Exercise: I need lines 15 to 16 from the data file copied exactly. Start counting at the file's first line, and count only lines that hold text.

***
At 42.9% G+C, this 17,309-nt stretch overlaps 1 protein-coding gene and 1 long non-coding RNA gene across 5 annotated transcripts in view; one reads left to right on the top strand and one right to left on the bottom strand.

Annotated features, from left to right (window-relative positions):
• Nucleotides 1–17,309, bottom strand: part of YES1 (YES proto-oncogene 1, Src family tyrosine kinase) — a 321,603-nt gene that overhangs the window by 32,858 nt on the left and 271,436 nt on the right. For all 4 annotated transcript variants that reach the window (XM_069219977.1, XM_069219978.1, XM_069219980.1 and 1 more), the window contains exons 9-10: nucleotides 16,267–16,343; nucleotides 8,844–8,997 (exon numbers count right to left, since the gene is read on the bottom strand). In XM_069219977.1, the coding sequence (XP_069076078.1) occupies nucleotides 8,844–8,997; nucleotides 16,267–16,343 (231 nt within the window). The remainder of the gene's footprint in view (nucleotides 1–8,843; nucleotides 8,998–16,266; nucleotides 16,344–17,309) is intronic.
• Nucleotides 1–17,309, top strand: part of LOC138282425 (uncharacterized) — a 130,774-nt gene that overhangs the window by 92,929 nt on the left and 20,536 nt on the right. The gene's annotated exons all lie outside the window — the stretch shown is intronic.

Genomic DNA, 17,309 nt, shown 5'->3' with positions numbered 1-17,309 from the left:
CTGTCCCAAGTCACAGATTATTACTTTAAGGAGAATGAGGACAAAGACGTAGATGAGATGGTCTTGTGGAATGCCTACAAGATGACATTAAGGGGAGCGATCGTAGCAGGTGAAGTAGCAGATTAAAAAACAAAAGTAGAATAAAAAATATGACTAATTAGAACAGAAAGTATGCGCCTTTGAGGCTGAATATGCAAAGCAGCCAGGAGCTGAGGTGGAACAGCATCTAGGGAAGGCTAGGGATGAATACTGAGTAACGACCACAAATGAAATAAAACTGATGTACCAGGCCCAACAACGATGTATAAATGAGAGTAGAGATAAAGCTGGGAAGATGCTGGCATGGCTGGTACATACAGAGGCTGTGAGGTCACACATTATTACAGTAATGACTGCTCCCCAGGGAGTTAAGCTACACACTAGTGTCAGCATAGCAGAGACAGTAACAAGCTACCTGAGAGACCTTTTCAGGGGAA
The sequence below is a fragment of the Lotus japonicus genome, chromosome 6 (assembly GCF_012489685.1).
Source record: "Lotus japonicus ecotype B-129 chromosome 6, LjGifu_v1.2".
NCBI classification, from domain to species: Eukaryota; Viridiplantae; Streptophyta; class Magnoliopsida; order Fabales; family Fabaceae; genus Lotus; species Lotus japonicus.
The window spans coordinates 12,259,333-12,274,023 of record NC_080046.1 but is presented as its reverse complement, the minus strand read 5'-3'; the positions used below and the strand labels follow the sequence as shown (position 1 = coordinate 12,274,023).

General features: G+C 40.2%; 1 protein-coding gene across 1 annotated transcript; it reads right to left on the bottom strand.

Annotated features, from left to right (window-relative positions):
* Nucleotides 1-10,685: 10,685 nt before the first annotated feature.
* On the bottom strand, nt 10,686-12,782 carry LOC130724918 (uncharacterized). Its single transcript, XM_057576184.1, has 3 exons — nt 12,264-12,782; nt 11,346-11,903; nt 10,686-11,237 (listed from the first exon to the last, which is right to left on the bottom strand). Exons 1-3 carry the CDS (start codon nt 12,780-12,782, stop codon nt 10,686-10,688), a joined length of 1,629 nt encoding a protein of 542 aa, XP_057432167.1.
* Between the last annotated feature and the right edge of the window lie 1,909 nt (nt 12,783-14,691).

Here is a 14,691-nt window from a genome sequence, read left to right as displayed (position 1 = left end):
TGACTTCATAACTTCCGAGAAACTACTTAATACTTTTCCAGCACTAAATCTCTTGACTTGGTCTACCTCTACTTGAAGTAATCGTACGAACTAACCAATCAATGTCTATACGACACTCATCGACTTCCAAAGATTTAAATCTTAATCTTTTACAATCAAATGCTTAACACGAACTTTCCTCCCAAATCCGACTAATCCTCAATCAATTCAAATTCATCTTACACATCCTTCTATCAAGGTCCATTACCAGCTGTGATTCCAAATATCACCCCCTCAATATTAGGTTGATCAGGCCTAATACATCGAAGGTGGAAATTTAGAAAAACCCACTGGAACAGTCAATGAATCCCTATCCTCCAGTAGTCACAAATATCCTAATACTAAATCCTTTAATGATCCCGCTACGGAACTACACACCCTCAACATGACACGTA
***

* Between the last annotated feature and the right edge of the window lie 1,909 nt (nt 12,783-14,691).

Here is a 14,691-nt window from a genome sequence, read left to right as displayed (position 1 = left end):